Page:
Raumfahrt - SpaceX Falcon 9 Booster versucht Landung auf schwimmenden Plattform im Dezember


s soon as December, SpaceX will attempt to land a Falcon 9 rocket booster on a floating ocean platform the size of a football field, CEO Elon Musk said today.
The landing platform is being built at a Louisiana shipyard and measures 300 feet by 170 feet, Musk said during a talk at the Massachusetts Institute of Technology, which was streamed online.
The new infrastructure is SpaceX's next step in trying to recover a Falcon 9 booster so it can be flown again, a breakthrough Musk believes is critical to lowering launch costs.
So far, the company has twice flown boosters as tall as 14-story buildings back from space and hypersonic speeds to soft landings in the Atlantic Ocean, where they broke up.
"Unfortunately, it sort of sat there for several seconds, then tipped over and exploded," said Musk. "When a 14-story building falls over, it's quite a belly flop."
The new platform aims to give the boosters something more solid to touch down upon with landing legs that span 60 feet.
It will be positioned miles out in the Atlantic Ocean, unanchored but equipped with engines and GPS sensors that will try to keep it stable.
SpaceX must show it can repeatedly perform precise landings over water before trying to fly a rocket back to land, where a miss could have more serious consequences.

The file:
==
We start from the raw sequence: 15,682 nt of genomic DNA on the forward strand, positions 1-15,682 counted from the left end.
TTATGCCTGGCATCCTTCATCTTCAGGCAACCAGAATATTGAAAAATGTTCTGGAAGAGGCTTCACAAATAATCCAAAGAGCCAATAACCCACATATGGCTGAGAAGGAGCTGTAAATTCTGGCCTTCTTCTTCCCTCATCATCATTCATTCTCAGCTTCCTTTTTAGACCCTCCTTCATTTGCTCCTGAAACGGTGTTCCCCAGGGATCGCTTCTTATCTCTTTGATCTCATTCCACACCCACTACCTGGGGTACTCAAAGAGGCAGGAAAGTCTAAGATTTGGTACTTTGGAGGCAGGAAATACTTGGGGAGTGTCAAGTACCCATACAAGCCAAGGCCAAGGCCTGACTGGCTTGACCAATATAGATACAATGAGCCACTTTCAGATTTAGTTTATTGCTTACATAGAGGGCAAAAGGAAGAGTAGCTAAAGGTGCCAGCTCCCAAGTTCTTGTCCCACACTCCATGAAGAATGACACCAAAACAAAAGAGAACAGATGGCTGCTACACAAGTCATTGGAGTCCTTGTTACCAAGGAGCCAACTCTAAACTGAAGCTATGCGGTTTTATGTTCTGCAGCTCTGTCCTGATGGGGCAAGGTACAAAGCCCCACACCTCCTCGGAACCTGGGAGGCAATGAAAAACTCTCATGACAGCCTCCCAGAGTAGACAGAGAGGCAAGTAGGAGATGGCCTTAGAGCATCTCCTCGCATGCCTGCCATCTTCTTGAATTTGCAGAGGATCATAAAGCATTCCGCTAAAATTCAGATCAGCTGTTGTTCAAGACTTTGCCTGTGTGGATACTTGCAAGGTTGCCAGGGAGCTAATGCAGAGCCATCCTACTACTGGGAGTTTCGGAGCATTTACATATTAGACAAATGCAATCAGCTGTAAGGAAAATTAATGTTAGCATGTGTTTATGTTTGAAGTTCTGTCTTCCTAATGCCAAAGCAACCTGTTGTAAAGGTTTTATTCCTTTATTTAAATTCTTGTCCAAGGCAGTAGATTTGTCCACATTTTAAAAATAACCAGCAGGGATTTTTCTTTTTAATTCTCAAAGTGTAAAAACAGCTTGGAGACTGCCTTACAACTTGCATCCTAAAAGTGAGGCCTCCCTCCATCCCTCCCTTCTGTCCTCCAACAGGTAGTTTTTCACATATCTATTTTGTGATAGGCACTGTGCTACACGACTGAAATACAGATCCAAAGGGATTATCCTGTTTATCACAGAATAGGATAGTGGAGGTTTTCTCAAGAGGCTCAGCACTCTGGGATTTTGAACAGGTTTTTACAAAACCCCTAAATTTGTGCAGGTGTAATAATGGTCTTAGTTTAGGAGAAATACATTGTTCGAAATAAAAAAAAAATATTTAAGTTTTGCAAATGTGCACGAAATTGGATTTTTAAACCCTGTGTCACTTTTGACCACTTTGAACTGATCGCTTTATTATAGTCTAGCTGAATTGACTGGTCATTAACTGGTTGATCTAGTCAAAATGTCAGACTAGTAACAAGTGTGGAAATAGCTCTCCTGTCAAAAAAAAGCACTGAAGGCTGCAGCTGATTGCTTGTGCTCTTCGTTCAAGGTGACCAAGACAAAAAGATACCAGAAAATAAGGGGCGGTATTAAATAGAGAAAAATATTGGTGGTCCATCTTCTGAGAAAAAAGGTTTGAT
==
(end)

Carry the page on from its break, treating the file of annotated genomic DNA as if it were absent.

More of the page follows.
Despite the platform's "huge-ish" dimensions, Musk noted that the target "looks very tiny from space."
He estimated no better than a 50-50 chance of a successful platform landing on the first attempt. But during one of the dozen launches planned over the next year, he gave as high as 90 percent odds of a landing that would enable a rocket to reused.
"So I think we're quite close," he said.
SpaceX's next launch of International Space Station cargo from Cape Canaveral is tentatively planned no earlier than Dec. 9. Musk hopes to use the landing platform then if it is ready.
SpaceX had previously disclosed plans to land on a "floating launch pad" or "solid surface," but no details about how it would work.
Quelle: Florida Today
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